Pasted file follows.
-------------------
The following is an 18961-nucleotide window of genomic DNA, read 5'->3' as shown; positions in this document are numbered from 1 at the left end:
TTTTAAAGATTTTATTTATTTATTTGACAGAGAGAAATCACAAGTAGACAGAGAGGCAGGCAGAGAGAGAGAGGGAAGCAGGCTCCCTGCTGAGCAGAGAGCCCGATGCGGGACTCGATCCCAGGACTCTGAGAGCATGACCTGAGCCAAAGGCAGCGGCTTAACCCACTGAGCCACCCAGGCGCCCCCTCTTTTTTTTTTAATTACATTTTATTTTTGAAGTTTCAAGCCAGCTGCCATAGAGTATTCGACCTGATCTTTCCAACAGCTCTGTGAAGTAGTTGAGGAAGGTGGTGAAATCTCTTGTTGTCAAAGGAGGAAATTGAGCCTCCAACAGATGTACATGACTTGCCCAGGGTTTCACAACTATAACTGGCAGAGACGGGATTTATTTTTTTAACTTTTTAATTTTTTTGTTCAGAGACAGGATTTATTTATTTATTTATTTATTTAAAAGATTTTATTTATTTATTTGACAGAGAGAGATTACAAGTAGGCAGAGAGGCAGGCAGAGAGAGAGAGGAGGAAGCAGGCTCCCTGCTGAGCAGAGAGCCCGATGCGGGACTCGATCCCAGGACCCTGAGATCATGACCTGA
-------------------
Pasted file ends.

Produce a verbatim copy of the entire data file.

The following is an 18961-nucleotide window of genomic DNA, read 5'->3' as shown; positions in this document are numbered from 1 at the left end:
TTTTAAAGATTTTATTTATTTATTTGACAGAGAGAAATCACAAGTAGACAGAGAGGCAGGCAGAGAGAGAGAGGGAAGCAGGCTCCCTGCTGAGCAGAGAGCCCGATGCGGGACTCGATCCCAGGACTCTGAGAGCATGACCTGAGCCAAAGGCAGCGGCTTAACCCACTGAGCCACCCAGGCGCCCCCTCTTTTTTTTTTAATTACATTTTATTTTTGAAGTTTCAAGCCAGCTGCCATAGAGTATTCGACCTGATCTTTCCAACAGCTCTGTGAAGTAGTTGAGGAAGGTGGTGAAATCTCTTGTTGTCAAAGGAGGAAATTGAGCCTCCAACAGATGTACATGACTTGCCCAGGGTTTCACAACTATAACTGGCAGAGACGGGATTTATTTTTTTAACTTTTTAATTTTTTTGTTCAGAGACAGGATTTATTTATTTATTTATTTATTTAAAAGATTTTATTTATTTATTTGACAGAGAGAGATTACAAGTAGGCAGAGAGGCAGGCAGAGAGAGAGAGGAGGAAGCAGGCTCCCTGCTGAGCAGAGAGCCCGATGCGGGACTCGATCCCAGGACCCTGAGATCATGACCTGA